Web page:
Though once erroneously believed to be incapable of contracting COVID-19, we now know children are infected at the same rate as adults. What remains unknown are the specific immune responses to COVID-19 in pediatric patients.
Prior research has suggested mildly symptomatic children produce more anti-COVID-19 NAbs than adults. One study, presented this week at the 40th Annual Meeting of the European Society for Pediatric Infectious Diseases (ESPID), examined COVID-19 neutralizing antibodies (NAbs) in children 1 year after infection.
The investigators conducted a multicenter prospective analysis of clinical records and blood samples from children (younger than 18 years) who contracted COVID-19. The children were admitted to the Luigi Sacco and Vittore Buzzi hospitals in Milan, Italy between February 21-May 1, 2020.
Using SARS-CoV-2 neutralization assay (NTA), the investigators evaluated the neutralizing activity of blood plasma collected 12 months after COVID-19 infection. The investigators also collected and characterized data about COVID-19 infection severity and vaccination status.
A total of 17 children were included in the analysis, 10 of whom were male. The children were split into 3 different age categories: preschooler children (0-5 years), school-age children (6-12 years), and adolescents (12 years and older). The average age of the cohort was 8 years old. Of the children, 5 had a COVID-19 infection characterized as severe or critical, including respiratory failure or myocardial dysfunction. Only 3 of the children were vaccinated against COVID-19 at the time of blood sample collection.
Maximum neutralizing activity (1280) was found in the vaccinated children; among the unvaccinated children, maximum neutralizing activity was 320. The average neutralizing activity of the cohort was 330 overall, and 90.3 if the vaccinated children were excluded from consideration. The COVID-19 vaccinated children, all 3 of whom had also recovered from infection a year earlier, had an increased humoral response after receiving the vaccine.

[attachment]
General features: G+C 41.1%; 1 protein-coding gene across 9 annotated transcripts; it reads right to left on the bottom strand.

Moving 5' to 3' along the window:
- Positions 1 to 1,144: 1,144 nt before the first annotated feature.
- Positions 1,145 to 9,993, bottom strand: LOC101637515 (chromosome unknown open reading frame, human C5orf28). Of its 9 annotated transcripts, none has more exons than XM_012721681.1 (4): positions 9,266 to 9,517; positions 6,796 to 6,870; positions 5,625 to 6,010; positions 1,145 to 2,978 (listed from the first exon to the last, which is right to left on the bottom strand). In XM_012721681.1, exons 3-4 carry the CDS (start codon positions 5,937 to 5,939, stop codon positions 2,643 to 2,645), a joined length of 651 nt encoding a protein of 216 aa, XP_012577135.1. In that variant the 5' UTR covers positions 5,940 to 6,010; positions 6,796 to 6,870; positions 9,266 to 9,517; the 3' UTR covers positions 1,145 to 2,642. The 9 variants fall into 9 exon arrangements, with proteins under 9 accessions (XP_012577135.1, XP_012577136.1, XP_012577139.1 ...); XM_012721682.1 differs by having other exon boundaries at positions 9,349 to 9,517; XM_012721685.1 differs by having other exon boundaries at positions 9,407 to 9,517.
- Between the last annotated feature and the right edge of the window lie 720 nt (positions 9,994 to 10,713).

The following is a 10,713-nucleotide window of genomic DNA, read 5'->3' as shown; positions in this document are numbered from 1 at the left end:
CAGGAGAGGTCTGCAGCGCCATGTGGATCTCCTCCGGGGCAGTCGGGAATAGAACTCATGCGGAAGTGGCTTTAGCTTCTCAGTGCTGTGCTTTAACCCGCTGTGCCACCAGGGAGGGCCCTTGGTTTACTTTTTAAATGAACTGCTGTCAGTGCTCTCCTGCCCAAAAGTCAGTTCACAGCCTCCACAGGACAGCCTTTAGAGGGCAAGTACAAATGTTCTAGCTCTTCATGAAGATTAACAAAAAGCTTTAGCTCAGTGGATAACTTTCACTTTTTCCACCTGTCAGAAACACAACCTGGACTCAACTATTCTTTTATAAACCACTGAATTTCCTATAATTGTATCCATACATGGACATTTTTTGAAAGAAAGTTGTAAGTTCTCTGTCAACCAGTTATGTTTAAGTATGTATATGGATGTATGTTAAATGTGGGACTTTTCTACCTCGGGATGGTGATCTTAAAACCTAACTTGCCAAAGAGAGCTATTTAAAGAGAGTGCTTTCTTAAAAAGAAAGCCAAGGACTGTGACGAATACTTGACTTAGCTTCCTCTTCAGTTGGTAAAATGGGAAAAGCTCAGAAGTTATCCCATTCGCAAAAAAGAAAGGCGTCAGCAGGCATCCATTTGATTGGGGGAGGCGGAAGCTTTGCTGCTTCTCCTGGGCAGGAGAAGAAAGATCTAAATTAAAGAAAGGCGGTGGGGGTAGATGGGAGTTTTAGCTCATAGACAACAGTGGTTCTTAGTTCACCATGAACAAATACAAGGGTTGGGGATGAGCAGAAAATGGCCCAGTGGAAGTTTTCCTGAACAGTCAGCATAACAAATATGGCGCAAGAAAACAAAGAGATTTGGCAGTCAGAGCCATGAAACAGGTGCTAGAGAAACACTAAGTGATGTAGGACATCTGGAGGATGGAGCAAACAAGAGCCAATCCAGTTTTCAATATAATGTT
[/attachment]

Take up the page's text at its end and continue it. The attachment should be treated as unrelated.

The investigators noted there were no significant differences in COVID-19 neutralizing activity across different ages. Activity did increase with age, but this trend was not maintained if the vaccinated children were excluded.
Additionally, if the vaccinated children were excluded from analysis, there were no significant differences among COVID-19 neutralizing activity between children with a prior paucisymptomatic or moderate infection and those with a severe or critical infection.
The investigators concluded that neutralizing antibodies in children a year after COVID-19 infection differed most significantly by vaccination status. They recommended further study into differences in neutralizing activity by age with a larger cohort.
This study, “SARS-CoV-2 Neutralizing Antibody in children after 12 months from acute infection” was presented during the 40th Annual Meeting of the European Society for Pediatric Infectious Diseases (ESPID), held online and in Athens, Greece from May 9-13, 2022.